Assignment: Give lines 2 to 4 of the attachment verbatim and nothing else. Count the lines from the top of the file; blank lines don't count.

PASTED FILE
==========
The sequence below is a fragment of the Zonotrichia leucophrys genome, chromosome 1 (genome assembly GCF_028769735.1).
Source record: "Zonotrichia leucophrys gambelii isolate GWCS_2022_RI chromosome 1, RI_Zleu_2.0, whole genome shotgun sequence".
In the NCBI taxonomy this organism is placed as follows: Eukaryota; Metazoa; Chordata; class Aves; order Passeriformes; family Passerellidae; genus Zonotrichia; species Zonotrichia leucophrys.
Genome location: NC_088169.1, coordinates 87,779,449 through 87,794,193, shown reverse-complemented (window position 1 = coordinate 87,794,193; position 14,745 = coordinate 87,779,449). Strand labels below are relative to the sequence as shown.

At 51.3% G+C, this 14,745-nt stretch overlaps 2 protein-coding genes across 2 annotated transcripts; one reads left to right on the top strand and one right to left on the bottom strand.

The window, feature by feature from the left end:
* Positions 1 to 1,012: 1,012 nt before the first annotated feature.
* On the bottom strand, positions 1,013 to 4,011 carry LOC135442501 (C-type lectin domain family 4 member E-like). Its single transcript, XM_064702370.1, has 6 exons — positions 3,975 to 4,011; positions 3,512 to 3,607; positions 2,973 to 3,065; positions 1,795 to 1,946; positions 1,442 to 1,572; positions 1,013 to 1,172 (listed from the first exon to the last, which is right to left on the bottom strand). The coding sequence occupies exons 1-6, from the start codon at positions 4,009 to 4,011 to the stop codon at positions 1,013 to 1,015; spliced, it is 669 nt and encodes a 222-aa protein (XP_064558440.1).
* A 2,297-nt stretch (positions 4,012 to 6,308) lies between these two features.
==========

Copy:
Source record: "Zonotrichia leucophrys gambelii isolate GWCS_2022_RI chromosome 1, RI_Zleu_2.0, whole genome shotgun sequence".
In the NCBI taxonomy this organism is placed as follows: Eukaryota; Metazoa; Chordata; class Aves; order Passeriformes; family Passerellidae; genus Zonotrichia; species Zonotrichia leucophrys.
Genome location: NC_088169.1, coordinates 87,779,449 through 87,794,193, shown reverse-complemented (window position 1 = coordinate 87,794,193; position 14,745 = coordinate 87,779,449). Strand labels below are relative to the sequence as shown.